Compiled by @alicesaraswati for @EnglishTips4U on Thursday, 5 November 2020.

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#EngKnowledge: The History of Scientific English
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#EngKnowledge: 7 Facts of Buckingham Palace

In this instance, we are going to find out more about Buckingham Palace. We have compiled 7 interesting facts about Buckingham Palace just for you.

Buckingham Palace, London, UK
BXEK9B Buckingham Palace, London, UK (source: dailymail.co.uk)

  1. John Sheffield, 3rd Earl of Mulgrave and Marquess of Normanby, was created by Duke of Buckingham in 1703. He built Buckingham House for himself as a grand London home.
  2. Buckingham Palace is a symbol of love from a king to his beloved queen. George III bought Buckingham House in 1761 for his wife Queen Charlotte to be used as a comfortable family home. And 14 of 15 children of George III were born here.
  3. John Nash (a super talented architect of England) was put by George IV to enlarge the palace into the imposing U-shaped building.
  4. Buckingham Palace has 775 rooms. These include 19 State rooms, 52 Royal and guest bedrooms, 188 staff bedrooms, 92 offices and 78 bathrooms.
  5. There are 1,514 doors and 760 windows in Buckingham Palace. All windows are cleaned every six weeks to keep them clean.
  6. On the site, King James I used to plant mulberries to rear silkworms. Unfortunately, the king chose the wrong kind of mulberry. So the silk production never took off in Britain.
  7. Buckingham Palace houses largest collections of clocks and watches in the world. In total, it is home for 350 exceptional clocks and watches.

 

Compiled and written by @wisznu at @EnglishTips4u on Thursday, January 28, 2016

 

Related post(s):

 

^MD

 

#EngPic: Indonesian Events in England

Hi fellas :) I hope you had a good Saturday so far :D

Did you know that outside of Indonesia there are Indonesian cultural events going on?

And in England, it is no exception :D Here are some #EngPic that admin would like to share how our culture are shown in the English land :)

First up, guess who was in Trafalgar Square :D This square is a very iconic landmark in London, England

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Year 2014 is the first time Indonesia get to share their culture in Trafalgar Square. Many countries have done the same, even yearly!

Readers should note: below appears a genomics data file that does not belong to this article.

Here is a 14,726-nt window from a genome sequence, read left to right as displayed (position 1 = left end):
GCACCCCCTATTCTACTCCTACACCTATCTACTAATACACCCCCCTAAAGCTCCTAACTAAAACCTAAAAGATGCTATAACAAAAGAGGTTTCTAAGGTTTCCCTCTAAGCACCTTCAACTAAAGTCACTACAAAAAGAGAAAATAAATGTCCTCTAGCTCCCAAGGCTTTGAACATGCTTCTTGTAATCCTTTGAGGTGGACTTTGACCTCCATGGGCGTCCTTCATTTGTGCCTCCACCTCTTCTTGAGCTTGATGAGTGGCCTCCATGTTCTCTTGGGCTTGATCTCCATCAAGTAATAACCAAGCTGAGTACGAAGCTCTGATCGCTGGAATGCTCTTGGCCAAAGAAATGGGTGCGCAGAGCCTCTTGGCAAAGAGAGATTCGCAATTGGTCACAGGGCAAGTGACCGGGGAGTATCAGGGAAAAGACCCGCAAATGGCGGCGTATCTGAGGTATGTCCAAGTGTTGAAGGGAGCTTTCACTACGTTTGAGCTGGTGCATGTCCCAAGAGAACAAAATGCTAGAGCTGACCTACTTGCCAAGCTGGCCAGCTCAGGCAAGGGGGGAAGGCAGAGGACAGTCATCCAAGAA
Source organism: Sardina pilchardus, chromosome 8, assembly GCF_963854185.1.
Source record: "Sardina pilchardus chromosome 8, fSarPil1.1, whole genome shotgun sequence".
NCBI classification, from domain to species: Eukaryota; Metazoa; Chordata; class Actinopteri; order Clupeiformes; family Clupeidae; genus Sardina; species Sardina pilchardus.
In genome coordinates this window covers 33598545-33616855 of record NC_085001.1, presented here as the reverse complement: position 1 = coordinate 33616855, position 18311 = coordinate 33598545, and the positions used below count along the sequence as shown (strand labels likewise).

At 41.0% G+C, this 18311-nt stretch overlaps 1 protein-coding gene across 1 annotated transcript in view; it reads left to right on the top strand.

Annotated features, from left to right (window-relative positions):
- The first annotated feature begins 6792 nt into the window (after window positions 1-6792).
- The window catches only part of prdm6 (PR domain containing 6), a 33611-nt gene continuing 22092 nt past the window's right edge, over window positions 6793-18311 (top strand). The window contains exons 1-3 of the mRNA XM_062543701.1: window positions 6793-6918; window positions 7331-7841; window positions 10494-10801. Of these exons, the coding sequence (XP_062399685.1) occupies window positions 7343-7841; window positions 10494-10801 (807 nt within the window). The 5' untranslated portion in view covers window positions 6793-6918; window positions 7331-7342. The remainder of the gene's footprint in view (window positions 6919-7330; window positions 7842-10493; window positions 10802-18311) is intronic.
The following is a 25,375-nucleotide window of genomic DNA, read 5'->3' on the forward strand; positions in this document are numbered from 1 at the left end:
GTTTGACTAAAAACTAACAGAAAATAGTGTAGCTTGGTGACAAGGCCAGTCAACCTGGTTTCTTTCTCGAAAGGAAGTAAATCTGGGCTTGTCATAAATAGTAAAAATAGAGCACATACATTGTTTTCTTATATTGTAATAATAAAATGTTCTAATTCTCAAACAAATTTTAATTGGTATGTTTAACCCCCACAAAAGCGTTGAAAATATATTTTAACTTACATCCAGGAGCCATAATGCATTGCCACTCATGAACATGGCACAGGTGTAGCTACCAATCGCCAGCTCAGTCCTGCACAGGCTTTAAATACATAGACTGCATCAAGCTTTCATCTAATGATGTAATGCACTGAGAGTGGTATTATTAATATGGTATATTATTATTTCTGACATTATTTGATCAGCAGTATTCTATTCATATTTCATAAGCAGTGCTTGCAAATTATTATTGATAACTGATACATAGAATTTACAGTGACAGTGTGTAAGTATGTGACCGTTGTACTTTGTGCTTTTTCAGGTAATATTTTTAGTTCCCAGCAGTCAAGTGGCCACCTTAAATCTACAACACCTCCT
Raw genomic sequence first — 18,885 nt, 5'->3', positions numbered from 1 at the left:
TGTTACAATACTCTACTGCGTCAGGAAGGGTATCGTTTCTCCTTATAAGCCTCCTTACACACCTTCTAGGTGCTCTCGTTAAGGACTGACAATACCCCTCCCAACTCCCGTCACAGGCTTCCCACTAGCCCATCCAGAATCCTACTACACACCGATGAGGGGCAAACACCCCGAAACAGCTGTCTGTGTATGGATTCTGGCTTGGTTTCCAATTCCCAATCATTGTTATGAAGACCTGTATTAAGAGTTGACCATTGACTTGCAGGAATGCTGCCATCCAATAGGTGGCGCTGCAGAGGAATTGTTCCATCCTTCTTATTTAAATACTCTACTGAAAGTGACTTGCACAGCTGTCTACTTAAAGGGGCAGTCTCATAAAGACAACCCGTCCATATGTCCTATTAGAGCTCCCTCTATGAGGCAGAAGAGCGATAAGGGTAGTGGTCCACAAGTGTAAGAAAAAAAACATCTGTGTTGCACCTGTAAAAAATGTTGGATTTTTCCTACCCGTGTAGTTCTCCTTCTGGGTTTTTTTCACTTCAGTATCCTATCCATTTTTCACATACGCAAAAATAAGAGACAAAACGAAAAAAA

Trafalgar Square is dedicated to the Battle of Trafalgar hence Nelson’s column is in the middle as he led the battle.

Which you can see it standing behind the stage. From here you can also see Big Ben. “Hello Indonesia” is the name of the event.

Beside performances, there were Indonesian food and crafts being sold by Indonesian representatives from Indonesia and England.

Representatives & workshops all shared our uniqueness on unity and diversity. It was a colourful day in Trafalgar Square :)

I think the highlight would be the crowd “dangdutan” in the ending in front of the famous National Gallery :D

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There are so many photos that could be shared but I think @londonfriend has the best photos for our #EngPic -> http://ow.ly/yhBme :D

Besides in Trafalgar Square, Nottingham University’s Indonesian Student Society held their yearly “Indofest” on site

While “Hello Indonesia” was by the Indonesian Embassy and Governmental institutes, “Indofest” was held by Indonesian students in UK

It has food and crafts being sold, performances, Indonesian games, sports, Batik workshop, and photo exhibition #EngPic

Surprisingly, as the #EngPic shows, not only kids get to play “balap karung”, the adults too :D

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There were a lot of stands and people, you also can see the smoke of the satay grilling from here :)

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See if you can guess what’s on the right pocket of the bag? :D I really miss it now :( it was sold for £1!

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To be honest, these kind of events are bringing home closer to those who are far and it promotes Indonesia more and more :)

Just like what this #EngPic says :) Photo by @yantiyanto

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And on that note, who wouldn’t resist a tipat cantok and cendol drink with ketan XD Photo by @yantiyanto

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So that’s it for our #EngPic today :) I really hope you enjoyed the session :D

Compiled and written by @daedonghae at @EnglishTips4u on June 21, 2014

Photo sources: @daedonghae and @yantiyanto